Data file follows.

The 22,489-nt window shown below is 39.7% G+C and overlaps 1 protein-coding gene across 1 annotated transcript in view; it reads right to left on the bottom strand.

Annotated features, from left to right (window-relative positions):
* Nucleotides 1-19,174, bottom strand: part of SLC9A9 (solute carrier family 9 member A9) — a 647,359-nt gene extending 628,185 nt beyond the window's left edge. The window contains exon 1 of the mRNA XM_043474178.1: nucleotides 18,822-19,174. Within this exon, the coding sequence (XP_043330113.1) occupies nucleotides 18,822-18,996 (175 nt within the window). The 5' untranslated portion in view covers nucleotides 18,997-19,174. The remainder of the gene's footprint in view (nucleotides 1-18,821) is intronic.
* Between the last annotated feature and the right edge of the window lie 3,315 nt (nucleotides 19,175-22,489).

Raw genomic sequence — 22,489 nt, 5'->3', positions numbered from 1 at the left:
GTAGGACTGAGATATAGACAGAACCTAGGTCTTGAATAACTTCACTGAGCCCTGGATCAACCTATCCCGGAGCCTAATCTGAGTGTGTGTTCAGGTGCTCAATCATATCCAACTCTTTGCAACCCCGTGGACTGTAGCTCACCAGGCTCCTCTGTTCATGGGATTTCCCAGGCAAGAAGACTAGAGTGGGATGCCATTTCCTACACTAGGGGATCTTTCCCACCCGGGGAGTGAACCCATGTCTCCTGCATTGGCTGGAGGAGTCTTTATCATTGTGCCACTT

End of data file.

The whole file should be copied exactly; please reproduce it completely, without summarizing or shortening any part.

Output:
The 22,489-nt window shown below is 39.7% G+C and overlaps 1 protein-coding gene across 1 annotated transcript in view; it reads right to left on the bottom strand.

Annotated features, from left to right (window-relative positions):
* Nucleotides 1-19,174, bottom strand: part of SLC9A9 (solute carrier family 9 member A9) — a 647,359-nt gene extending 628,185 nt beyond the window's left edge. The window contains exon 1 of the mRNA XM_043474178.1: nucleotides 18,822-19,174. Within this exon, the coding sequence (XP_043330113.1) occupies nucleotides 18,822-18,996 (175 nt within the window). The 5' untranslated portion in view covers nucleotides 18,997-19,174. The remainder of the gene's footprint in view (nucleotides 1-18,821) is intronic.
* Between the last annotated feature and the right edge of the window lie 3,315 nt (nucleotides 19,175-22,489).

Raw genomic sequence — 22,489 nt, 5'->3', positions numbered from 1 at the left:
GTAGGACTGAGATATAGACAGAACCTAGGTCTTGAATAACTTCACTGAGCCCTGGATCAACCTATCCCGGAGCCTAATCTGAGTGTGTGTTCAGGTGCTCAATCATATCCAACTCTTTGCAACCCCGTGGACTGTAGCTCACCAGGCTCCTCTGTTCATGGGATTTCCCAGGCAAGAAGACTAGAGTGGGATGCCATTTCCTACACTAGGGGATCTTTCCCACCCGGGGAGTGAACCCATGTCTCCTGCATTGGCTGGAGGAGTCTTTATCATTGTGCCACTT